"It is true, and thus the question of whether it is sad or happy has no meaning whatever."
Bernhard Schlink

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Monday, March 20, 2006

Steps to Myelin 

Myelin, the fatty insulating coating on many neurons in your brain, is one of those really cool things in biology. That demyelination, or simple lack of myelin, is involved in numerous problems is nothing new, but no one knows really how to address it.

That may be changing: NIH researchers have found that neuronal activity - specifically the electrical impulses that myelin facilitates - seems to stimulate myelination. But there are steps involved. They found that electrical signal transmission causes the active neurons to release ATP (I presume into the extracellular space), where it binds receptors on astrocytes, which in turn release leukemia inhibitory factor (LIF), which stimulates oligodendrocytes to myelinate the active neurons.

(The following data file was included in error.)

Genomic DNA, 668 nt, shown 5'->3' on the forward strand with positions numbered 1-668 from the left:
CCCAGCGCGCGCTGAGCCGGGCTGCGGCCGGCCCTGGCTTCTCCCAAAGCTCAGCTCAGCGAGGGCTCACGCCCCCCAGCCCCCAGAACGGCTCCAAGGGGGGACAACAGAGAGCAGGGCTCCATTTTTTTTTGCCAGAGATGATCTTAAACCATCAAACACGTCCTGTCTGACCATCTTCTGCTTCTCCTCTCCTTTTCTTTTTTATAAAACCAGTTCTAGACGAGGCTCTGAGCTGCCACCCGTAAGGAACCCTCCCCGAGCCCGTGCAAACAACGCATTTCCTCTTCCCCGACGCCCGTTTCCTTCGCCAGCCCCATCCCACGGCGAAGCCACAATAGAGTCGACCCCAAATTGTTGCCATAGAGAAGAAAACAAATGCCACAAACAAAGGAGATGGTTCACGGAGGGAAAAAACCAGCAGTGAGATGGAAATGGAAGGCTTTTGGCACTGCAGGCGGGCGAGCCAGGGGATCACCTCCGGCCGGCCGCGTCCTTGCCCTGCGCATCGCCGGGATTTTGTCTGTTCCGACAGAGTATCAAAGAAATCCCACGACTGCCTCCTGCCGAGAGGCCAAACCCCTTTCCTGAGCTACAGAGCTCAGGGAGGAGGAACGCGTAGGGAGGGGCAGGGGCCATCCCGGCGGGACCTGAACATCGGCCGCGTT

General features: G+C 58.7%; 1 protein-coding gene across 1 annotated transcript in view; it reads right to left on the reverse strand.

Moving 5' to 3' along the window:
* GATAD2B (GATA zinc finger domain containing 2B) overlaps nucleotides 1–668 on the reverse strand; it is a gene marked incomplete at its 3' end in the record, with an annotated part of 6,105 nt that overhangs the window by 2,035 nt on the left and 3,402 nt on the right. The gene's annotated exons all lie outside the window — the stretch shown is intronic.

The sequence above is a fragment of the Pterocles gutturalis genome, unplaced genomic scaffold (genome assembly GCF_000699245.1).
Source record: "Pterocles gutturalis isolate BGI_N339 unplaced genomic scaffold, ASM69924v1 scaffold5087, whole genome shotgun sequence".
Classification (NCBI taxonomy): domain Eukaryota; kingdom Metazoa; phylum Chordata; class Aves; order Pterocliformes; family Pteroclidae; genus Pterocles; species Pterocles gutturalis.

It's a pretty classic example of how neuronal survival is linked to activity: the ones involved in a worthwhile pathway will be active, and thus myelinated, those in less useful ones won't be.

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